An enormously powerful treatment of terminal illness, as Kagome and others care  for Joe who has for many years been riding the hoped-for remissions towards an inevitable riddling death: a sense of crossword and other word puzzles or computer games as part of the tumours’ horrendous ‘riddling’ of his body, too, perhaps.  I don’t want to give the impression however that this story is not an entirely serious nocturne of pain, despite there being, just as one example, a retrocausal form of the ‘Constantinople/ It’ joke together with the weaknesses of the carers (Joe’s wife Kagome, mother, cat, Hospice workers who visit and friend Ryan (and his strangely apt connection with playing a”ukulele” and as a useful Scrabble word)) — their weaknesses and strengths. “But why did Americans always focus on the death part? What else did they imagine angels were for?”  And the central image of fighting back against cancer is here portrayed as a ghost or role-play character of haunting shuddering strength… we are never sure, and I’m not going to spoil things by trying to make things clearer in this ‘review’.  Suffice to say, this is yet another Hirshberg fiction that has affected me deeply. Truly deeply. And Kagome: OK, Game?  We’re never sure how far we can go in such circumstances.  Or let go. “…then froze as the START NEW GAME? message appeared.” (25 Mar 12 (today being my father’s birthday – who died of MND in 2007 after a long battle): 10.55 am BST, i.e. now no longer GMT)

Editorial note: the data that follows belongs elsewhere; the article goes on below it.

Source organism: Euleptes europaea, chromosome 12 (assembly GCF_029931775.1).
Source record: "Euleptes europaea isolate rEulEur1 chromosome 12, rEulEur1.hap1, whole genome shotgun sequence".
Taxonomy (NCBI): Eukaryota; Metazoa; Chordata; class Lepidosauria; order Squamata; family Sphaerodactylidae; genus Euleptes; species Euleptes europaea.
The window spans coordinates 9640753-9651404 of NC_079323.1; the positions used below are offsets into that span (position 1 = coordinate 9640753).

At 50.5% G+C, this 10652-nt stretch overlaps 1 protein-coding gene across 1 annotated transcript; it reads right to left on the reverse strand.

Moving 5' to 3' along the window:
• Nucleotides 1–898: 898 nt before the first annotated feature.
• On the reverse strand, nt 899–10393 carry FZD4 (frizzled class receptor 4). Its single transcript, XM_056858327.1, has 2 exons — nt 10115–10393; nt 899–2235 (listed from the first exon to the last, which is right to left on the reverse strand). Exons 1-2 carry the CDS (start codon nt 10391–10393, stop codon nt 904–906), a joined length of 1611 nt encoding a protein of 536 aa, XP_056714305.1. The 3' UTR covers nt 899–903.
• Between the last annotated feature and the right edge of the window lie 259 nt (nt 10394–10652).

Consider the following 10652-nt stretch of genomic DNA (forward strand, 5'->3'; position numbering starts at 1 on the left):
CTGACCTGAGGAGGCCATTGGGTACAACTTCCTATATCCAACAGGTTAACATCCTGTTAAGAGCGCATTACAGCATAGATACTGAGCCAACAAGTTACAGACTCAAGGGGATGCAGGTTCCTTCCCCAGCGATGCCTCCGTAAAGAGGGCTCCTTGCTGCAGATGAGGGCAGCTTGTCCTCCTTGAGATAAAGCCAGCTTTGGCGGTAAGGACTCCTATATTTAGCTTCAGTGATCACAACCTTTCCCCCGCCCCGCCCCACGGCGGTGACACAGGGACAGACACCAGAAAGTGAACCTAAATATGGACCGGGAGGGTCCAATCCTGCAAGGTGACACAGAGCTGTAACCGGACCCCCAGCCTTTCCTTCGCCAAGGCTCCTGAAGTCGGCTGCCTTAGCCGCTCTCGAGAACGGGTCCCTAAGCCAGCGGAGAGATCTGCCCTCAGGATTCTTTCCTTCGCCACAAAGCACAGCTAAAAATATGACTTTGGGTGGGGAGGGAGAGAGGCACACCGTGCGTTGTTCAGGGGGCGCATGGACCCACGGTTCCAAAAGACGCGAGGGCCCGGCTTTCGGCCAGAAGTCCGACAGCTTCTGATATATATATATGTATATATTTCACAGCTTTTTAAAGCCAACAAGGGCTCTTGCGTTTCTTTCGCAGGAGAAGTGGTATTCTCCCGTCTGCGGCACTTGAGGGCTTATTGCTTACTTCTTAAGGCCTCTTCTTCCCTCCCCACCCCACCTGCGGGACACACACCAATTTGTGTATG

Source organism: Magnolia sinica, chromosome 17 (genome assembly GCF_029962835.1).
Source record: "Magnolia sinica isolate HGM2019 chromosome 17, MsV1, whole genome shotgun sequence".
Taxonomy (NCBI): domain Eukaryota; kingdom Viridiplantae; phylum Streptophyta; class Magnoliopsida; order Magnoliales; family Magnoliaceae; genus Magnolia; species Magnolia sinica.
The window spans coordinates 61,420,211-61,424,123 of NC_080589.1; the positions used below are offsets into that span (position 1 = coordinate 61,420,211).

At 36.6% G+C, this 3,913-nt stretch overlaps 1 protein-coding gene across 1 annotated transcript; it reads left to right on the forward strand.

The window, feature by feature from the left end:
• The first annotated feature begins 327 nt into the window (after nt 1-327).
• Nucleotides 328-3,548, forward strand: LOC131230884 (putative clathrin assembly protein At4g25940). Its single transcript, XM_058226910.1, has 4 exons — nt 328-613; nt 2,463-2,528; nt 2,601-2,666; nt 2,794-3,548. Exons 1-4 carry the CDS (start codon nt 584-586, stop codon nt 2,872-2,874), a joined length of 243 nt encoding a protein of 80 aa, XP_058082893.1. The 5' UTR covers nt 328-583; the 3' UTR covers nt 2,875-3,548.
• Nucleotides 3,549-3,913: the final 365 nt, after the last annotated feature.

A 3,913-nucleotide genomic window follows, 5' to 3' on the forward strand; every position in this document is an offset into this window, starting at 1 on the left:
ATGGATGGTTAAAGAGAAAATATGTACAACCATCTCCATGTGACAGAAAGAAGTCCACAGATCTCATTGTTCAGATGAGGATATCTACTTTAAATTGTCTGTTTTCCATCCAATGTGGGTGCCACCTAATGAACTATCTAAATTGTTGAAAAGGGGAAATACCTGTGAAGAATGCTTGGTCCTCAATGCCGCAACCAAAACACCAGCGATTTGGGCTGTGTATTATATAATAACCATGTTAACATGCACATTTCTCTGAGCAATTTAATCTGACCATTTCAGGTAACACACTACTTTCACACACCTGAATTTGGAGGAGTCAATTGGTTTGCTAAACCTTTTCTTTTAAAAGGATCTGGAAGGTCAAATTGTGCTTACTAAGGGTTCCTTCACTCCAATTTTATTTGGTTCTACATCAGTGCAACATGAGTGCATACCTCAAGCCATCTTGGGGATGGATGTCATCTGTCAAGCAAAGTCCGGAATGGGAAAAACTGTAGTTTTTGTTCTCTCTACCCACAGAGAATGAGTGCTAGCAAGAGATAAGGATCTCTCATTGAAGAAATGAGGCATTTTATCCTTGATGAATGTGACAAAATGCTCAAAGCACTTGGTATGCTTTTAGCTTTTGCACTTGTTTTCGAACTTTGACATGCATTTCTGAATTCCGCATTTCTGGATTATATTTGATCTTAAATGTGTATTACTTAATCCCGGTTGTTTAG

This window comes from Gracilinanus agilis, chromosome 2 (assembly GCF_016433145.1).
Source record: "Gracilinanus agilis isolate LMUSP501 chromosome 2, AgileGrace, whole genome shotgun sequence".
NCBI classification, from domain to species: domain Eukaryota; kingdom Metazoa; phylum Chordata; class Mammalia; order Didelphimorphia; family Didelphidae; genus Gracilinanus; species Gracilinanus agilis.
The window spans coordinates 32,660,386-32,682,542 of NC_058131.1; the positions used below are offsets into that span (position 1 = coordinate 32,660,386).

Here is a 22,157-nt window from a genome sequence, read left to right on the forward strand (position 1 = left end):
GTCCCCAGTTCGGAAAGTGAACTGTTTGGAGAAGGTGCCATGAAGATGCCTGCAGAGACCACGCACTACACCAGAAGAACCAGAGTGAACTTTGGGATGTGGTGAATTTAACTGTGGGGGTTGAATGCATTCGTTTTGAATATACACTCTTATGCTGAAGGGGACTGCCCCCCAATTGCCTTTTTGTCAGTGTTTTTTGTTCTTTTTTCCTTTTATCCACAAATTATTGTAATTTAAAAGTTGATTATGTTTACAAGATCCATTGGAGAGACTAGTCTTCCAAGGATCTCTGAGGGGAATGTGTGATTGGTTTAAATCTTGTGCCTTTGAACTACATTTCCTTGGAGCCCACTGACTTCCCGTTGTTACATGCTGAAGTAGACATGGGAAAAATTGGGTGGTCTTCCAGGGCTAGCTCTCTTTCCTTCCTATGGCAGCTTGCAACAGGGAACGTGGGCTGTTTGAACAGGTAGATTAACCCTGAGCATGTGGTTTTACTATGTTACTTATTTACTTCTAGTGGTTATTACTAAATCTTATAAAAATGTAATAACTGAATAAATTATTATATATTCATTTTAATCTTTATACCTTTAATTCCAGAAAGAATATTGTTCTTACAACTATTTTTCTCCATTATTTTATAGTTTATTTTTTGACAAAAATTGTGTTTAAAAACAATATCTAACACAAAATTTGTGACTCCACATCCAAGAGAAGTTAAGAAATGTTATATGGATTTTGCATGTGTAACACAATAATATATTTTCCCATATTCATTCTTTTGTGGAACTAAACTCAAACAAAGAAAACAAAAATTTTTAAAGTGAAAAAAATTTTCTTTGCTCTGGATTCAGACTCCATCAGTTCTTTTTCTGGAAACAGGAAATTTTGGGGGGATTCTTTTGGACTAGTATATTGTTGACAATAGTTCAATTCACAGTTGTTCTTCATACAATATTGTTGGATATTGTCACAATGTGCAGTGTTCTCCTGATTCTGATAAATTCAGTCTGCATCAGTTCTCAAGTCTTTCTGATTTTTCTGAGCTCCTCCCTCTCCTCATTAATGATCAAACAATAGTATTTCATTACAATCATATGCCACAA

You Become the Neighborhood

I sigh, roll my head back on my neck to watch the ribbons of orange run the rim of the sky…”

I can’t really take in how many winners relentlessly keep on coming – with whole bookfuls of one author newly crammed (for me) with foreseeably well-seasoned classics!  This one is a Proustian-type narrative of a dialogue between mother and daughter: returned to where they used to live years before, the daughter then a child, now a thirty-something who is about to rent an apartment here with her Danny.  But if Proustian, what or who is this story’s equivalent petite Madeleine cake dunked in tea?:- ostensibly the turtle whose longevity out-Prousts Proust; or one of the old neighbours who I early on predicted still lives here but now an origami shadow of her earlier self, i.e. tantamount to a living  human Proustian ‘objective correlative’; or the memories themselves not returning ‘bodily’ like the petite Madeleine does in Proust but like a living ‘neighborhood’ of ghosts paradoxically more tangible than even my use of the word ‘bodily’ might portend:- spiders, possums, a pink Jag, Leyton Busby (cf: Leighton Buzzard!?), Busby’s “ukulele“; or, above all, the ultimate Platonic Form of Moaning in the whole of literature I guess!  A neighborhood like “New York without the Trade Centers“.  The page-turning suspense as one reaches the ending’s memorable plot-crystallisation of all Proustianising in this story heretofore is something I won’t easily forget because, you see, I  have the book itself: with it all in.  A real book.  (A story that is bleakly humorous, grotesquely striking, memory-philosophising, finally, in its last sentence, fulfilling in a very real and explicit sense: a bit Tennessee Williams, a bit Harold Pinter, a bit Robert Aickman, a bit Ivy Compton-Burnett, a bit Edna the Inebriate Woman but without the booze, but mostly Hirshberg.  And, oh yes, a mere sip of Proust.) (Afterthought:- and the ‘memory’ of terminal Stan being looked after as Joe is looked after in the previous story does resonate with the ‘ghost’ there?) (25 Mar 12 – 1.25 pm bst)




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3 responses to “The Janus Tree and other stories

  1. Pingback: The Book of Bunk – by Glen Hirshberg | The Nemonicon